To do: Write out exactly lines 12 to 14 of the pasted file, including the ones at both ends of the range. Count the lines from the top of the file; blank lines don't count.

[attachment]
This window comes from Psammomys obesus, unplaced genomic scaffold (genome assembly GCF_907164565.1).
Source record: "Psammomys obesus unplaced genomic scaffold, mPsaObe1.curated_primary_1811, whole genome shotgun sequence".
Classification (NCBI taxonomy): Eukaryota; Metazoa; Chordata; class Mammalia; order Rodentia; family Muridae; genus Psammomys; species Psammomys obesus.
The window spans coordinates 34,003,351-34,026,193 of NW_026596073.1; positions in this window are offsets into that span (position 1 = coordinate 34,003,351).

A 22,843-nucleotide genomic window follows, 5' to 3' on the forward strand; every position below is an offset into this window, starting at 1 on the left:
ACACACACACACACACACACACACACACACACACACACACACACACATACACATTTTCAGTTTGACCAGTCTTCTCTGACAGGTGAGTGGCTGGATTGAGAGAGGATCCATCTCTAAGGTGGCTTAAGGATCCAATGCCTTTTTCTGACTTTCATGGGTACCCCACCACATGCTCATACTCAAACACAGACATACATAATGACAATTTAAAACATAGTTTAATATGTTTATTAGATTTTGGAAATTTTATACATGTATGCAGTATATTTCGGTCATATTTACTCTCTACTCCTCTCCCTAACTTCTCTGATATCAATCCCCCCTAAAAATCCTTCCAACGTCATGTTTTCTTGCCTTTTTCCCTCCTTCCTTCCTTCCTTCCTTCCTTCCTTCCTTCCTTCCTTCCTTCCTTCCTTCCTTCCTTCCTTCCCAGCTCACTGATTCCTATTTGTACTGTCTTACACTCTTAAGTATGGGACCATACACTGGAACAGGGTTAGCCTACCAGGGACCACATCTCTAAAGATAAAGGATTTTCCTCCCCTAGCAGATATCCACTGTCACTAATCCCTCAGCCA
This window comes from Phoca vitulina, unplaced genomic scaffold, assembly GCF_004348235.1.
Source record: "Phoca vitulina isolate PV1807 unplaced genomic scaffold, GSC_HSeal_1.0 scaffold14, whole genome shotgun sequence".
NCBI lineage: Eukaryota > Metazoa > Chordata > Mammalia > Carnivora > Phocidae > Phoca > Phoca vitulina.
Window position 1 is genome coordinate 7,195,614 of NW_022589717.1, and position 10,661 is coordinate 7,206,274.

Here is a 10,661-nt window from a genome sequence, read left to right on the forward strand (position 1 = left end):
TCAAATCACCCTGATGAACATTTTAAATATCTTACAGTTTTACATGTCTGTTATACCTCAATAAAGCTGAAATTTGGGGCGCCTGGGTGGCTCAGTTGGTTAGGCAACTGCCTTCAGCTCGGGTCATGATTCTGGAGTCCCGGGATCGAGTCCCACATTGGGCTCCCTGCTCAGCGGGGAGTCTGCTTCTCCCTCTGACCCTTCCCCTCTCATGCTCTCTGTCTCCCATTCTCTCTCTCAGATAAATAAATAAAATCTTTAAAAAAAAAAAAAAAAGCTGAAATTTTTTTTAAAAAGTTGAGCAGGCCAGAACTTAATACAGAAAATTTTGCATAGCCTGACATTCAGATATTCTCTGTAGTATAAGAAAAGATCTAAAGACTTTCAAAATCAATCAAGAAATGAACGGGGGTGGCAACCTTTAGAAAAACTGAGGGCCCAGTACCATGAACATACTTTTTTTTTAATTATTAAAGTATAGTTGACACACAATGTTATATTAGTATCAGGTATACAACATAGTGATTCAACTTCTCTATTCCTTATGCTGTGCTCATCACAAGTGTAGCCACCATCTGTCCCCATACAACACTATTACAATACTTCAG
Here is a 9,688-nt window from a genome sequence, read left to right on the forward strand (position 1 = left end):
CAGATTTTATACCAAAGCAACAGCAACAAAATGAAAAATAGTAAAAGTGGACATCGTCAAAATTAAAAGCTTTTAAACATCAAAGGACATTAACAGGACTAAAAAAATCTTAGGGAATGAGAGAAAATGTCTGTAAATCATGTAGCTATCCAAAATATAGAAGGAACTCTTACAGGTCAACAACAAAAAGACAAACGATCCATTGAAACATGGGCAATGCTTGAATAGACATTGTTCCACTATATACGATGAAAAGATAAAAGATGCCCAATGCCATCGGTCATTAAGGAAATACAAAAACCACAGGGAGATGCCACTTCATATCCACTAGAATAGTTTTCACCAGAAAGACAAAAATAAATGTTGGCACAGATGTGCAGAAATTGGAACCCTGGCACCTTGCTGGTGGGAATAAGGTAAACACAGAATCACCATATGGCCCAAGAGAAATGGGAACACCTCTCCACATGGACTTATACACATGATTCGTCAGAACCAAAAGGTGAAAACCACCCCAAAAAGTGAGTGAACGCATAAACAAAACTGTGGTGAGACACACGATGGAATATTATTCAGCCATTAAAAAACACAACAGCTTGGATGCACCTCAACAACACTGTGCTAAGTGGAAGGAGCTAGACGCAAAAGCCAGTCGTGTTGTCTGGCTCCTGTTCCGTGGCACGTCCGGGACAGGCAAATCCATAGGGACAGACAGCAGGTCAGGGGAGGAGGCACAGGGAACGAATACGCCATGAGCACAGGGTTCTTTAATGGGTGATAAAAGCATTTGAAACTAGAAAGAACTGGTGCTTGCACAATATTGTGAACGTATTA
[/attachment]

TCAAATCACCCTGATGAACATTTTAAATATCTTACAGTTTTACATGTCTGTTATACCTCAATAAAGCTGAAATTTGGGGCGCCTGGGTGGCTCAGTTGGTTAGGCAACTGCCTTCAGCTCGGGTCATGATTCTGGAGTCCCGGGATCGAGTCCCACATTGGGCTCCCTGCTCAGCGGGGAGTCTGCTTCTCCCTCTGACCCTTCCCCTCTCATGCTCTCTGTCTCCCATTCTCTCTCTCAGATAAATAAATAAAATCTTTAAAAAAAAAAAAAAAAGCTGAAATTTTTTTTAAAAAGTTGAGCAGGCCAGAACTTAATACAGAAAATTTTGCATAGCCTGACATTCAGATATTCTCTGTAGTATAAGAAAAGATCTAAAGACTTTCAAAATCAATCAAGAAATGAACGGGGGTGGCAACCTTTAGAAAAACTGAGGGCCCAGTACCATGAACATACTTTTTTTTTAATTATTAAAGTATAGTTGACACACAATGTTATATTAGTATCAGGTATACAACATAGTGATTCAACTTCTCTATTCCTTATGCTGTGCTCATCACAAGTGTAGCCACCATCTGTCCCCATACAACACTATTACAATACTTCAG
Here is a 9,688-nt window from a genome sequence, read left to right on the forward strand (position 1 = left end):
CAGATTTTATACCAAAGCAACAGCAACAAAATGAAAAATAGTAAAAGTGGACATCGTCAAAATTAAAAGCTTTTAAACATCAAAGGACATTAACAGGACTAAAAAAATCTTAGGGAATGAGAGAAAATGTCTGTAAATCATGTAGCTATCCAAAATATAGAAGGAACTCTTACAGGTCAACAACAAAAAGACAAACGATCCATTGAAACATGGGCAATGCTTGAATAGACATTGTTCCACTATATACGATGAAAAGATAAAAGATGCCCAATGCCATCGGTCATTAAGGAAATACAAAAACCACAGGGAGATGCCACTTCATATCCACTAGAATAGTTTTCACCAGAAAGACAAAAATAAATGTTGGCACAGATGTGCAGAAATTGGAACCCTGGCACCTTGCTGGTGGGAATAAGGTAAACACAGAATCACCATATGGCCCAAGAGAAATGGGAACACCTCTCCACATGGACTTATACACATGATTCGTCAGAACCAAAAGGTGAAAACCACCCCAAAAAGTGAGTGAACGCATAAACAAAACTGTGGTGAGACACACGATGGAATATTATTCAGCCATTAAAAAACACAACAGCTTGGATGCACCTCAACAACACTGTGCTAAGTGGAAGGAGCTAGACGCAAAAGCCAGTCGTGTTGTCTGGCTCCTGTTCCGTGGCACGTCCGGGACAGGCAAATCCATAGGGACAGACAGCAGGTCAGGGGAGGAGGCACAGGGAACGAATACGCCATGAGCACAGGGTTCTTTAATGGGTGATAAAAGCATTTGAAACTAGAAAGAACTGGTGCTTGCACAATATTGTGAACGTATTA